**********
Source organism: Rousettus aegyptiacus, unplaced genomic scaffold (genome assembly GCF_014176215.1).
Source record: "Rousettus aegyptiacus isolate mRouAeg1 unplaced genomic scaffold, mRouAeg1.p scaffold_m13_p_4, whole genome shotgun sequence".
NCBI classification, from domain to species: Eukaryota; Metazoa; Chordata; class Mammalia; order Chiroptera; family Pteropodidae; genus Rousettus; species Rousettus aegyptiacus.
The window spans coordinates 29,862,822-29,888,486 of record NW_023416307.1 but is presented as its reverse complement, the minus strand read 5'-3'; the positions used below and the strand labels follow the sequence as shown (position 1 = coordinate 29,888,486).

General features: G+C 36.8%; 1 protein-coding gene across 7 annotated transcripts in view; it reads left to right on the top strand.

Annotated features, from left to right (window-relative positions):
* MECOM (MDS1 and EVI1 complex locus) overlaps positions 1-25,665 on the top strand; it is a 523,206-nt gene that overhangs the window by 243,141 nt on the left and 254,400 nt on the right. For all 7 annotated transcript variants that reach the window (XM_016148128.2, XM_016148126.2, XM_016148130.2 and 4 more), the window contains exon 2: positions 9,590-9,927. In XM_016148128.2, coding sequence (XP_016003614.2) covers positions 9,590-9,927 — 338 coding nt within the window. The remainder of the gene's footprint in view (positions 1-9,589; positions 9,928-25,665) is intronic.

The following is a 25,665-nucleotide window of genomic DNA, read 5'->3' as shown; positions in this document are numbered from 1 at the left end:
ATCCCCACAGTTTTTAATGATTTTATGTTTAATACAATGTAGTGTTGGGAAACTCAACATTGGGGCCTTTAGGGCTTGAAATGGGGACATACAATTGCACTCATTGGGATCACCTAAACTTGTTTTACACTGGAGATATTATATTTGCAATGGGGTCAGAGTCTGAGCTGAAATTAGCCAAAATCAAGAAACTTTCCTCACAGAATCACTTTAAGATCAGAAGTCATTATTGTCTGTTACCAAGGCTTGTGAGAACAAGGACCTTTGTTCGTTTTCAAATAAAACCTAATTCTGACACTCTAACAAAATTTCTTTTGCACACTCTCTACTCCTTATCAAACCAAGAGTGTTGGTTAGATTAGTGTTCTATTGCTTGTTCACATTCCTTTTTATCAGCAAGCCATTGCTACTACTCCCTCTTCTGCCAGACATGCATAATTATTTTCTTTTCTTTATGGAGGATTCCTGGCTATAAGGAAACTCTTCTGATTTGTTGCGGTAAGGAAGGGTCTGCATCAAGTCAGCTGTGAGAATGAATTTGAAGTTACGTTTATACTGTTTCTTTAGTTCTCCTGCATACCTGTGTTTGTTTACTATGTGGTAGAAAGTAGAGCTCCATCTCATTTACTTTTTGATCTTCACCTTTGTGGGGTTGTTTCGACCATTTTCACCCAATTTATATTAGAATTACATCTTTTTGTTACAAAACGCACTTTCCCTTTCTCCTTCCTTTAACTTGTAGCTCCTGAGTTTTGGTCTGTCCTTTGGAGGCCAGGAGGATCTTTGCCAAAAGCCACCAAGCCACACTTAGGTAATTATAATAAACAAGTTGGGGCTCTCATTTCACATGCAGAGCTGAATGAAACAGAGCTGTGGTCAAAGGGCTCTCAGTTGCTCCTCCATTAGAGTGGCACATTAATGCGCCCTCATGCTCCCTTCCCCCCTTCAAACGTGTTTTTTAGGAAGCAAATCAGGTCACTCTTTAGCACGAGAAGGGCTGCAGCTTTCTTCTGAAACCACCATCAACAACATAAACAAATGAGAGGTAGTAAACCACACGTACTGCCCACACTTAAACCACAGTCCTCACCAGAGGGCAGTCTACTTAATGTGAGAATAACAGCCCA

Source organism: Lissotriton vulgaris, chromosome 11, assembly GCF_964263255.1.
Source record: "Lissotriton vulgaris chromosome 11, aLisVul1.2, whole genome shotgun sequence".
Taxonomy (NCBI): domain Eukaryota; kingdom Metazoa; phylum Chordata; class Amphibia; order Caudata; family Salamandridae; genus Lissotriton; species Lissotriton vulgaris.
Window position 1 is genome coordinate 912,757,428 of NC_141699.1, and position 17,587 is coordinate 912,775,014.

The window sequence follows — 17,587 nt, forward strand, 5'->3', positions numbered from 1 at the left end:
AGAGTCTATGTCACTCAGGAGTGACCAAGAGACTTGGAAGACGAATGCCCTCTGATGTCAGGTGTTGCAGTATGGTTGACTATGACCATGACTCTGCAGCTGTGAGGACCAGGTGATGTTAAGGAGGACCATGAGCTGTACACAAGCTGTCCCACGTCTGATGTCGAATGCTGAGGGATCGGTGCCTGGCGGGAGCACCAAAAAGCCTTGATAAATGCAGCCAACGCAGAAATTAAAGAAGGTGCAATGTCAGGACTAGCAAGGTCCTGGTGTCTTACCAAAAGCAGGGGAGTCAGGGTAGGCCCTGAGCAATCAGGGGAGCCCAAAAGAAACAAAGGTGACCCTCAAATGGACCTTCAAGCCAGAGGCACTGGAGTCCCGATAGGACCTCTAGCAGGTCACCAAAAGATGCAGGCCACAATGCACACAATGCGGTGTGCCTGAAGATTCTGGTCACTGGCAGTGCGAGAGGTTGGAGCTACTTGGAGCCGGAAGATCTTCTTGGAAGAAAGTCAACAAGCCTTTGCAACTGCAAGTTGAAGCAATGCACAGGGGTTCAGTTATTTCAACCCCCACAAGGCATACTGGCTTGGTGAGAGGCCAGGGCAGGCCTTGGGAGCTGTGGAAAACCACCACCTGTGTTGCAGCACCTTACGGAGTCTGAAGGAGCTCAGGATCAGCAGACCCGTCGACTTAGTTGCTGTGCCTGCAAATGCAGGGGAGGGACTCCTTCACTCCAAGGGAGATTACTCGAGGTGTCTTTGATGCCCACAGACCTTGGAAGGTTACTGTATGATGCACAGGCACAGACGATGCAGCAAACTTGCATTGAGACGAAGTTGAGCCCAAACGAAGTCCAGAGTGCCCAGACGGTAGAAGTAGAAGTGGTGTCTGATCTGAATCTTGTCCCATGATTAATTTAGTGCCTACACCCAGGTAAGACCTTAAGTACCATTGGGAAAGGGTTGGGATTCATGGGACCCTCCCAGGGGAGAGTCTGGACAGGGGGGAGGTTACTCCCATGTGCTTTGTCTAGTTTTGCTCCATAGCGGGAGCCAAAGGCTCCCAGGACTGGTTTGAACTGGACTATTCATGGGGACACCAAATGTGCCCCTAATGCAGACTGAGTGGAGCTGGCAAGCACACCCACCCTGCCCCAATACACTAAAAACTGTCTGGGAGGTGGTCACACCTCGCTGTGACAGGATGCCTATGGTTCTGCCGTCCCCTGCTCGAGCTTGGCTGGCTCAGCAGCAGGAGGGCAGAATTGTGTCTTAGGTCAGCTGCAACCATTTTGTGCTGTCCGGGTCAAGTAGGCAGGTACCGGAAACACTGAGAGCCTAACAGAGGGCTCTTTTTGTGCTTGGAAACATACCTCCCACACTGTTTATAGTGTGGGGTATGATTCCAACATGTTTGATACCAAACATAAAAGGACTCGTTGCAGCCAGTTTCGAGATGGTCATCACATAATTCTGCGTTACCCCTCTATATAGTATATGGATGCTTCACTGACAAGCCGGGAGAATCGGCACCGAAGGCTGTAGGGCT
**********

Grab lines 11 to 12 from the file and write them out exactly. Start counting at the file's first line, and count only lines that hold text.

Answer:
Source record: "Lissotriton vulgaris chromosome 11, aLisVul1.2, whole genome shotgun sequence".
Taxonomy (NCBI): domain Eukaryota; kingdom Metazoa; phylum Chordata; class Amphibia; order Caudata; family Salamandridae; genus Lissotriton; species Lissotriton vulgaris.